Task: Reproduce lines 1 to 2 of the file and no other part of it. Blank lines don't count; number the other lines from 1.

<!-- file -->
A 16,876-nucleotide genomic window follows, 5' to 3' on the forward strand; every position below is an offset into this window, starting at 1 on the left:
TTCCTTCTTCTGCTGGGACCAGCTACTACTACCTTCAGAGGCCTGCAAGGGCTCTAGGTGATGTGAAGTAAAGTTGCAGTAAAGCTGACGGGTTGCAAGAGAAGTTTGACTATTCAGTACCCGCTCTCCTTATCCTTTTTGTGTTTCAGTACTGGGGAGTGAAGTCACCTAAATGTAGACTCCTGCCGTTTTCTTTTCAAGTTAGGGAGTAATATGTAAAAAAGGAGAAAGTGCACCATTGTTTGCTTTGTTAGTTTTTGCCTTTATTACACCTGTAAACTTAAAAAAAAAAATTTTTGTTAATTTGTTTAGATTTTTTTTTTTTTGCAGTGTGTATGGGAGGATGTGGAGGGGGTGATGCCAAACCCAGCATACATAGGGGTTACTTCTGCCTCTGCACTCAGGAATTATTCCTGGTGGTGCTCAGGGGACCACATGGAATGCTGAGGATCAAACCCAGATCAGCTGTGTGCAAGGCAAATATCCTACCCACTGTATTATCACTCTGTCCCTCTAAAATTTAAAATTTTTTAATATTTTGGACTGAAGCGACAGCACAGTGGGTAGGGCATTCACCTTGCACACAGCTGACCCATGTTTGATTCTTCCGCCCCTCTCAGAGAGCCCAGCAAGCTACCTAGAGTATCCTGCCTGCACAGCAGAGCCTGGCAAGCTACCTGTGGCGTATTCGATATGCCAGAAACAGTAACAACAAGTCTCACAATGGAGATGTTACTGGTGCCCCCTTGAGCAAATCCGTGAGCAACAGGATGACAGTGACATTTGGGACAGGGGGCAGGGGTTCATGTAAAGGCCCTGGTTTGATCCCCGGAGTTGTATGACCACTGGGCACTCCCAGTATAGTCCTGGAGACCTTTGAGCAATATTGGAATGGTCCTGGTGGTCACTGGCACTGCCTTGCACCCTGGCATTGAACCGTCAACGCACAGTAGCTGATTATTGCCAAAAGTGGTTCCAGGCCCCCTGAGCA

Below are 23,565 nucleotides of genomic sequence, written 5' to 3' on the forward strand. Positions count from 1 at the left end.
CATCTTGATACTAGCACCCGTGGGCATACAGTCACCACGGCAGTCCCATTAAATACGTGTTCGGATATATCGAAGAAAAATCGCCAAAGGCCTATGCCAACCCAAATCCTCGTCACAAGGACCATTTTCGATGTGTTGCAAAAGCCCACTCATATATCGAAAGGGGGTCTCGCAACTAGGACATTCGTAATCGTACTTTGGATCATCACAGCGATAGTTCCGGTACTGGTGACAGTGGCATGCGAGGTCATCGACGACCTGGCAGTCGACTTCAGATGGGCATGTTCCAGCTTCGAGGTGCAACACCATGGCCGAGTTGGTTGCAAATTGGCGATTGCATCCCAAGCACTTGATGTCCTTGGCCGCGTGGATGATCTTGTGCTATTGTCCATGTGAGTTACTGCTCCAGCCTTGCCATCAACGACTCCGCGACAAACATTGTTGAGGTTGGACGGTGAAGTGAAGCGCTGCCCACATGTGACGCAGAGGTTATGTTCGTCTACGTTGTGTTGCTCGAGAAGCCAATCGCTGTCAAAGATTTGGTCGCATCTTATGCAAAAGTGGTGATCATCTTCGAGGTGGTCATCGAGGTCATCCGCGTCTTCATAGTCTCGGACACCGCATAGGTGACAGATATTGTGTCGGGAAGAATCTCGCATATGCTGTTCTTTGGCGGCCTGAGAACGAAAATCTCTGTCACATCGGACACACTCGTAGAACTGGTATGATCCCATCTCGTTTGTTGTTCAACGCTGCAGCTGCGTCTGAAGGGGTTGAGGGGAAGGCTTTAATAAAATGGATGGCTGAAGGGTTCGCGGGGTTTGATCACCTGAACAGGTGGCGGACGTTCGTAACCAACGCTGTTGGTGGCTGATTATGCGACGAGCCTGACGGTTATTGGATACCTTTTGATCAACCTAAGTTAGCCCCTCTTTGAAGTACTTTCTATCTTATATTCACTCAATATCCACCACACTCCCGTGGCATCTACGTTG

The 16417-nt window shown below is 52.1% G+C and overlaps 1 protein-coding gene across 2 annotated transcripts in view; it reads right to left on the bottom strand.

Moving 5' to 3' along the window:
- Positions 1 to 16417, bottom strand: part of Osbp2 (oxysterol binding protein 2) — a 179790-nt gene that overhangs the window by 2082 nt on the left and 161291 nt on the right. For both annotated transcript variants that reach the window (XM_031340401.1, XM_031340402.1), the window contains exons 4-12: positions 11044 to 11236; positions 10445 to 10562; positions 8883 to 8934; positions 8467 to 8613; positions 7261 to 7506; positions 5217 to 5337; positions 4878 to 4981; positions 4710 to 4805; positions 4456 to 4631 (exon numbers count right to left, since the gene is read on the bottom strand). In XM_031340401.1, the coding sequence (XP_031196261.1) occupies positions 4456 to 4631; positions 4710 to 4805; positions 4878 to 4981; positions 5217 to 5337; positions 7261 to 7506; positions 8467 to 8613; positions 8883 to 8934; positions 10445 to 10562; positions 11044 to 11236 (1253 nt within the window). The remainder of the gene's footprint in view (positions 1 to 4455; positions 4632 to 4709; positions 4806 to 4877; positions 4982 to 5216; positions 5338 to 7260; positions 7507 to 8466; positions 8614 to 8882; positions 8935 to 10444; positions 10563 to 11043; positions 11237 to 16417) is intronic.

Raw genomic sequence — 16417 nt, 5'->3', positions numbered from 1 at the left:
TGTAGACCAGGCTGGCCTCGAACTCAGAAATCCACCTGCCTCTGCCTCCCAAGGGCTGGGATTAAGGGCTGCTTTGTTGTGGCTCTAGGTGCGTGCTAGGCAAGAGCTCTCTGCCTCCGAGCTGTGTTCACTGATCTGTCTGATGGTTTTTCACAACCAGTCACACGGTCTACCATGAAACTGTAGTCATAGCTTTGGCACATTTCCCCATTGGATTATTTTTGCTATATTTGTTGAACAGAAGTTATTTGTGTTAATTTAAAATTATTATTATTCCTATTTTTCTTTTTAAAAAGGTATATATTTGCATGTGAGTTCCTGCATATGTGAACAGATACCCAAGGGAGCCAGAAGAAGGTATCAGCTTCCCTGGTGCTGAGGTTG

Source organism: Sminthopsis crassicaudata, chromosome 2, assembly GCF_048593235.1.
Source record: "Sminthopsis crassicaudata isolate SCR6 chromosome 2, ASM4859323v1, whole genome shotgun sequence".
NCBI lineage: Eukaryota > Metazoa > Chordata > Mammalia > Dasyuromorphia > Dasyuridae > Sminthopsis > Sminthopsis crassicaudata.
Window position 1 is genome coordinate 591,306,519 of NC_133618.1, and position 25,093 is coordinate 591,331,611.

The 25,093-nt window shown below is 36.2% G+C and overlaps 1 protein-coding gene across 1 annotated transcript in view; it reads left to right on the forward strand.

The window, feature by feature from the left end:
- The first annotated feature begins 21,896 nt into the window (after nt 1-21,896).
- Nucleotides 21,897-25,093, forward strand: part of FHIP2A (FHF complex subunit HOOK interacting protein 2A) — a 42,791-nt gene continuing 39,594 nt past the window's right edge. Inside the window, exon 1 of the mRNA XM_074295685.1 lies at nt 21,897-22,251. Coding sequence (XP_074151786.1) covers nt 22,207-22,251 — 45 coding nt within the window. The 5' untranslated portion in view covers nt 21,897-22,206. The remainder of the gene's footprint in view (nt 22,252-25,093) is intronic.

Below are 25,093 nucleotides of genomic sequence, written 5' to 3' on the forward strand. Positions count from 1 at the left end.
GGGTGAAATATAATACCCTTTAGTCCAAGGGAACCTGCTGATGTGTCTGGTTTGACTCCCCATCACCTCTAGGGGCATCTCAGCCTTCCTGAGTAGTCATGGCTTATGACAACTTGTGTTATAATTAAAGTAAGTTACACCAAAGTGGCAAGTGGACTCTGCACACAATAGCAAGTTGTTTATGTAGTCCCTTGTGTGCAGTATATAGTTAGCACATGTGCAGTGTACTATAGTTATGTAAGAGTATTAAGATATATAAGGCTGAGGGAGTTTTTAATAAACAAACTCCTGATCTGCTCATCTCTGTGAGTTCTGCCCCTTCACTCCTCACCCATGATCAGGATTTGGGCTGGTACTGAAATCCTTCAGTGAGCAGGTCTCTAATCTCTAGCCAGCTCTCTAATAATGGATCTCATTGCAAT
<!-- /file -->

A 16,876-nucleotide genomic window follows, 5' to 3' on the forward strand; every position below is an offset into this window, starting at 1 on the left:
TTCCTTCTTCTGCTGGGACCAGCTACTACTACCTTCAGAGGCCTGCAAGGGCTCTAGGTGATGTGAAGTAAAGTTGCAGTAAAGCTGACGGGTTGCAAGAGAAGTTTGACTATTCAGTACCCGCTCTCCTTATCCTTTTTGTGTTTCAGTACTGGGGAGTGAAGTCACCTAAATGTAGACTCCTGCCGTTTTCTTTTCAAGTTAGGGAGTAATATGTAAAAAAGGAGAAAGTGCACCATTGTTTGCTTTGTTAGTTTTTGCCTTTATTACACCTGTAAACTTAAAAAAAAAAATTTTTGTTAATTTGTTTAGATTTTTTTTTTTTTGCAGTGTGTATGGGAGGATGTGGAGGGGGTGATGCCAAACCCAGCATACATAGGGGTTACTTCTGCCTCTGCACTCAGGAATTATTCCTGGTGGTGCTCAGGGGACCACATGGAATGCTGAGGATCAAACCCAGATCAGCTGTGTGCAAGGCAAATATCCTACCCACTGTATTATCACTCTGTCCCTCTAAAATTTAAAATTTTTTAATATTTTGGACTGAAGCGACAGCACAGTGGGTAGGGCATTCACCTTGCACACAGCTGACCCATGTTTGATTCTTCCGCCCCTCTCAGAGAGCCCAGCAAGCTACCTAGAGTATCCTGCCTGCACAGCAGAGCCTGGCAAGCTACCTGTGGCGTATTCGATATGCCAGAAACAGTAACAACAAGTCTCACAATGGAGATGTTACTGGTGCCCCCTTGAGCAAATCCGTGAGCAACAGGATGACAGTGACATTTGGGACAGGGGGCAGGGGTTCATGTAAAGGCCCTGGTTTGATCCCCGGAGTTGTATGACCACTGGGCACTCCCAGTATAGTCCTGGAGACCTTTGAGCAATATTGGAATGGTCCTGGTGGTCACTGGCACTGCCTTGCACCCTGGCATTGAACCGTCAACGCACAGTAGCTGATTATTGCCAAAAGTGGTTCCAGGCCCCCTGAGCA